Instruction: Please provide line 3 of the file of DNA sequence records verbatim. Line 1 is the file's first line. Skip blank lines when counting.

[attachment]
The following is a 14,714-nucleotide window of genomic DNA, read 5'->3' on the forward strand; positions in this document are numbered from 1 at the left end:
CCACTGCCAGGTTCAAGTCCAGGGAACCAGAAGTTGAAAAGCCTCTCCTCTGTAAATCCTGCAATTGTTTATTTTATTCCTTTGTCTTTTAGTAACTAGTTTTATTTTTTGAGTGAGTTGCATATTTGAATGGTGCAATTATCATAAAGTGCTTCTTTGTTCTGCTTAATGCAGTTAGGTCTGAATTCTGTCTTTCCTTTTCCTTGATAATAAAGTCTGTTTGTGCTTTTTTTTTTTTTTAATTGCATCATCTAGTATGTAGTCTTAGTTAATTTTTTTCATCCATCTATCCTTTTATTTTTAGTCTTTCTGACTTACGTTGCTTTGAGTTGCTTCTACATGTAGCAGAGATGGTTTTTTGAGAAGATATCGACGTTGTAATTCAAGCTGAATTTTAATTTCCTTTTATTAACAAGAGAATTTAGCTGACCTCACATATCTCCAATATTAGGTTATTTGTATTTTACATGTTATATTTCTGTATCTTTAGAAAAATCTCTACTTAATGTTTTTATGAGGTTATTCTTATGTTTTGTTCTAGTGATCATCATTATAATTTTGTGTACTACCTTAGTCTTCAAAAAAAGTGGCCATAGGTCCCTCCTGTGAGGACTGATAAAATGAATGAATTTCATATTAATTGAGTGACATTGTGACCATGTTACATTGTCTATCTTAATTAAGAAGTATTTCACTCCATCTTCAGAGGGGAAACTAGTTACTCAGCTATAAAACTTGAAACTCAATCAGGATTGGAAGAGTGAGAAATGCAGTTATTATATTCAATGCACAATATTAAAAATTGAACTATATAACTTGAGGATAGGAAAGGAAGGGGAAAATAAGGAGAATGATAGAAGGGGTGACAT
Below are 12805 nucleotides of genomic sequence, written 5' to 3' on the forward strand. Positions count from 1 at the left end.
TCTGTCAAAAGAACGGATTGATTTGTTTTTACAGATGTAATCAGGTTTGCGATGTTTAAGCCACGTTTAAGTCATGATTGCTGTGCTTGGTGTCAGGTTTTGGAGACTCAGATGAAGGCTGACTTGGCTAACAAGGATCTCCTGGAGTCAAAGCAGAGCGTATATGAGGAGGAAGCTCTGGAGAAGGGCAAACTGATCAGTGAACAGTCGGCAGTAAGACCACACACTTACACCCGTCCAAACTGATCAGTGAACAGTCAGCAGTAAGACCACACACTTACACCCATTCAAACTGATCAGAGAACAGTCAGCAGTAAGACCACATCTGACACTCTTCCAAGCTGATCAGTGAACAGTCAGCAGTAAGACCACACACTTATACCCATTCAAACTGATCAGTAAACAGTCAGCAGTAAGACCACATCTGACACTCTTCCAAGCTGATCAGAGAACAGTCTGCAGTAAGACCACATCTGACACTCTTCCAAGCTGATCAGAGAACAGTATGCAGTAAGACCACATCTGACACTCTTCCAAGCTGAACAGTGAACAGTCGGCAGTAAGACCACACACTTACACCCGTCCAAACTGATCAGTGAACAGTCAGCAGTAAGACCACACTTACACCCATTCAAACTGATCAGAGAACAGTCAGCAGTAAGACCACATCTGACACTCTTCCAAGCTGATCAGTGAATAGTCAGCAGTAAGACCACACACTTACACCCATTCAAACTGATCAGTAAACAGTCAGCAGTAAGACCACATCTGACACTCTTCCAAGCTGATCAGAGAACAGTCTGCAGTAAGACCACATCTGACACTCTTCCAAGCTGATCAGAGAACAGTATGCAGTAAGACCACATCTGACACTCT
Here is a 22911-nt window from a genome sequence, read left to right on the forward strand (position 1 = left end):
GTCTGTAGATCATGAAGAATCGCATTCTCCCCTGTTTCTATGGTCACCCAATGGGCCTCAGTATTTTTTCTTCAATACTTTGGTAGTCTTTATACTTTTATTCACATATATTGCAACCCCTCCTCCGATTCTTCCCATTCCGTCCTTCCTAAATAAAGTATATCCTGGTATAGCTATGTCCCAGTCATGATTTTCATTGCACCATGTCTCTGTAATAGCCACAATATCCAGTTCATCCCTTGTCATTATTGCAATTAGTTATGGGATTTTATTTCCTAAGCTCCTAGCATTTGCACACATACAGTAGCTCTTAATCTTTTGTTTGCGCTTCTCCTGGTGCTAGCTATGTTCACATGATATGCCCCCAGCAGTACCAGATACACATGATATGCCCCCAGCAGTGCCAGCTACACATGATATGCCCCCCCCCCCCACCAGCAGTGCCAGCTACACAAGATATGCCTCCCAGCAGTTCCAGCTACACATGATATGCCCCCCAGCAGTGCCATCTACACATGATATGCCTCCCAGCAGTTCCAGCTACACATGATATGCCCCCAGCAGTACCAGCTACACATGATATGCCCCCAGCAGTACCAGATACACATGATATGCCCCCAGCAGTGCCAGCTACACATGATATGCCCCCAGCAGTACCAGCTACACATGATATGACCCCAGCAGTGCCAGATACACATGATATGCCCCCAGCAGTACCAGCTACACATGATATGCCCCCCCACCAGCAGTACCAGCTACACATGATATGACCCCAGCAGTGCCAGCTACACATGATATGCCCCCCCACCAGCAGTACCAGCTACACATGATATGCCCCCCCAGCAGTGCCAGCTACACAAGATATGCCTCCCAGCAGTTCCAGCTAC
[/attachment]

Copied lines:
Below are 12805 nucleotides of genomic sequence, written 5' to 3' on the forward strand. Positions count from 1 at the left end.